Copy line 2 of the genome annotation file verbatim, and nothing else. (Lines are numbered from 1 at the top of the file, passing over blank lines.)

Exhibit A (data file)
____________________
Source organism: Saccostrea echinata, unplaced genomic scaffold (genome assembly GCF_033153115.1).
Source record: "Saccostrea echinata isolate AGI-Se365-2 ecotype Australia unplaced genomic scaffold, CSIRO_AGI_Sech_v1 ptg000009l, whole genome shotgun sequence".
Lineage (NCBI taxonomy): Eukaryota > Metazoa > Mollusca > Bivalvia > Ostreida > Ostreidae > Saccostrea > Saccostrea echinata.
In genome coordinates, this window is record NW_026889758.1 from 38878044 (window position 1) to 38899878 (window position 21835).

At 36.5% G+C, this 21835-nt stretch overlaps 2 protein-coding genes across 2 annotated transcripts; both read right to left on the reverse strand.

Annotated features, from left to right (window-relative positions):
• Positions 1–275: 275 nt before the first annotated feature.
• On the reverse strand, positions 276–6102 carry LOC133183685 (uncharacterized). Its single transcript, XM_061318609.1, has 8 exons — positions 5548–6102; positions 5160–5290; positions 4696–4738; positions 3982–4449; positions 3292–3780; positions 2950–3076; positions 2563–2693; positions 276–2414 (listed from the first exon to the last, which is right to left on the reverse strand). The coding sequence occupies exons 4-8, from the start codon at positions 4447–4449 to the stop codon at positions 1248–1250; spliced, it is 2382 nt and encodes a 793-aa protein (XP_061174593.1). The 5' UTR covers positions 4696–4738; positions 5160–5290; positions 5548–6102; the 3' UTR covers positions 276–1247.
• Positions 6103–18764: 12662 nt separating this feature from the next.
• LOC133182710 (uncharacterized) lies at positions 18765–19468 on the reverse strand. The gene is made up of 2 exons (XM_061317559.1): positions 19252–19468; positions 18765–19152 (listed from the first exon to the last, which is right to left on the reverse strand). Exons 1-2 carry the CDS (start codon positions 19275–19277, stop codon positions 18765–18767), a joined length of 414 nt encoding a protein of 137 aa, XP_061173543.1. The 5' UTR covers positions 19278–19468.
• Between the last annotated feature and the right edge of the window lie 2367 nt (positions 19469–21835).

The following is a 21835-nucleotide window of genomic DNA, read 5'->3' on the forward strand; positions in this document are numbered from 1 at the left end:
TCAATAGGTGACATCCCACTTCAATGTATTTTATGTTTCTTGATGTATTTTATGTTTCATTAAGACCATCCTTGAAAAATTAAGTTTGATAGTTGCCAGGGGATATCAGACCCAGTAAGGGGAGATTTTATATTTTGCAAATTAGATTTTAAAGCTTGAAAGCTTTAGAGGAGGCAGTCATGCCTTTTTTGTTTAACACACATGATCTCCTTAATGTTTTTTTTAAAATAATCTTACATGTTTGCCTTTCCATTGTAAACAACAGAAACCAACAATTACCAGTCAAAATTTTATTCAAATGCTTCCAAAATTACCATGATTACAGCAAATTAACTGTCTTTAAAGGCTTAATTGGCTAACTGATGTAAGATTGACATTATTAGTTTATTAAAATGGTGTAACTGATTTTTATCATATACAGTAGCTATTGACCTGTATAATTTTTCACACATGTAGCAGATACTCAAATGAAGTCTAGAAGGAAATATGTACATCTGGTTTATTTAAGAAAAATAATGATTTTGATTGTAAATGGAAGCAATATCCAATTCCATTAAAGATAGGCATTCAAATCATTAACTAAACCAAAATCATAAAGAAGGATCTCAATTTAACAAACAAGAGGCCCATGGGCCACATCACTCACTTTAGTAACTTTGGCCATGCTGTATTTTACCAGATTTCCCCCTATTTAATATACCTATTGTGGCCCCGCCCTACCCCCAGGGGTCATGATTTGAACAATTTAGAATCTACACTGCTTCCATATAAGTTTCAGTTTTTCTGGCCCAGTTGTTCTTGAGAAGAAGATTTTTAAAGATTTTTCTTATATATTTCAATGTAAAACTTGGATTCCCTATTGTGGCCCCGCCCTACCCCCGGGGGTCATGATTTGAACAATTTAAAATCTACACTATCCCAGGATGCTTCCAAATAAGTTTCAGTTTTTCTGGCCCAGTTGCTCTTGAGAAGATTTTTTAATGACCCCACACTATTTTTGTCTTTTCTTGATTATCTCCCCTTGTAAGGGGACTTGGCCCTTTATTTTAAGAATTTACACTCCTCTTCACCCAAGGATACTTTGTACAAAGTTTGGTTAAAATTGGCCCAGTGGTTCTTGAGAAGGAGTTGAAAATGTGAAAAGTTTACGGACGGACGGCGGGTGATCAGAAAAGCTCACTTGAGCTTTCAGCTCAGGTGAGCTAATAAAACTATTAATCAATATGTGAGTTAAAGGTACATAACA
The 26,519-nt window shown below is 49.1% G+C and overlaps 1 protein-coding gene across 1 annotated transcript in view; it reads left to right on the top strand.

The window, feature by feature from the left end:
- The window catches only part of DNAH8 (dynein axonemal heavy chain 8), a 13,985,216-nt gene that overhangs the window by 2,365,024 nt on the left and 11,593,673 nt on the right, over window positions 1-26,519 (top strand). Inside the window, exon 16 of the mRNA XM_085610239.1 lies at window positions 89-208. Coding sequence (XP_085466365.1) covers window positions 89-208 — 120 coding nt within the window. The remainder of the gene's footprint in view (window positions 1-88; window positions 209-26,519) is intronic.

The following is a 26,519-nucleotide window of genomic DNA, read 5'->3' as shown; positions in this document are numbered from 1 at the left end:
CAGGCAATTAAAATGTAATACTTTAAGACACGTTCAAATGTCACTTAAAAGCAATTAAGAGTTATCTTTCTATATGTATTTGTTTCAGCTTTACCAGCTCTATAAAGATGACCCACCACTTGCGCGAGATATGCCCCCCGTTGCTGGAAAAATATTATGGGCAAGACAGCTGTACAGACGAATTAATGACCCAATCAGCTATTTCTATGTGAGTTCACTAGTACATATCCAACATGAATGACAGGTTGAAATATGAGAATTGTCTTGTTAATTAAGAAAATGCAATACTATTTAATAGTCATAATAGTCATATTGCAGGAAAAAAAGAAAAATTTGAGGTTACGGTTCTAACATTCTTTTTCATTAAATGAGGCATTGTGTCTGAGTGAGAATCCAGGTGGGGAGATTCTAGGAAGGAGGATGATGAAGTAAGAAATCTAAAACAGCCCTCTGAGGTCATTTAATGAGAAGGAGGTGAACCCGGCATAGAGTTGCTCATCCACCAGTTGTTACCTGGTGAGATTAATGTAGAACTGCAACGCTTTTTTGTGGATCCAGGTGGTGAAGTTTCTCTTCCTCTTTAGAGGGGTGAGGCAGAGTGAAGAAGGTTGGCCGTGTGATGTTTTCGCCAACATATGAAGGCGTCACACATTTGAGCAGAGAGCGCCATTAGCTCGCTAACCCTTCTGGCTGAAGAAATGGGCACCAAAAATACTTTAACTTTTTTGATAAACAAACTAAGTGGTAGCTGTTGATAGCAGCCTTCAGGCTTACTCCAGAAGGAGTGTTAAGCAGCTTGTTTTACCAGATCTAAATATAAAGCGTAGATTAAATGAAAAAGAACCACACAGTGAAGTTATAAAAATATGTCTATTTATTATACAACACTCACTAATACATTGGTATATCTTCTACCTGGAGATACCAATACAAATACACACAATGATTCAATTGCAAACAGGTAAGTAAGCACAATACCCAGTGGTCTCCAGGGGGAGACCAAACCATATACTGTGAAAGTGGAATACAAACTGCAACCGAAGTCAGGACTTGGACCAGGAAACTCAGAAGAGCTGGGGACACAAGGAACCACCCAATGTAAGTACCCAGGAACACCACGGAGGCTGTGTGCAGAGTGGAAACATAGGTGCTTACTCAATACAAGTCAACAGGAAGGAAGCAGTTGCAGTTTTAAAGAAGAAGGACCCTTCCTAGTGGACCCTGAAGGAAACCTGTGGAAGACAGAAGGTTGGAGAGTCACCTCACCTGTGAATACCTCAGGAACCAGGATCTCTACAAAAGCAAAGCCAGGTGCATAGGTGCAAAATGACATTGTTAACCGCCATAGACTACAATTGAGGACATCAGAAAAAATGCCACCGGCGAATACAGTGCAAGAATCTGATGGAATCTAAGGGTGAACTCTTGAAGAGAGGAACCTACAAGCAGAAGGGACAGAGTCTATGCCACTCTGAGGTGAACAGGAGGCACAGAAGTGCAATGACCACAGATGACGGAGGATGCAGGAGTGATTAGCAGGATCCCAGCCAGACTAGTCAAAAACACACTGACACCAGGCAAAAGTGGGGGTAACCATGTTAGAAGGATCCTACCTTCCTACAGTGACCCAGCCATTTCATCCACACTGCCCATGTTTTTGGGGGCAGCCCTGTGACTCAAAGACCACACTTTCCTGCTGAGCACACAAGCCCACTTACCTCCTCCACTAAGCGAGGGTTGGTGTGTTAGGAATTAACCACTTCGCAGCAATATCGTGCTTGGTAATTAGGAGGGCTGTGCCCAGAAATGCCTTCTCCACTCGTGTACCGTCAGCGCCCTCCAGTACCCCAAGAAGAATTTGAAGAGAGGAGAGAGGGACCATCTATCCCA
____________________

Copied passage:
Source record: "Saccostrea echinata isolate AGI-Se365-2 ecotype Australia unplaced genomic scaffold, CSIRO_AGI_Sech_v1 ptg000009l, whole genome shotgun sequence".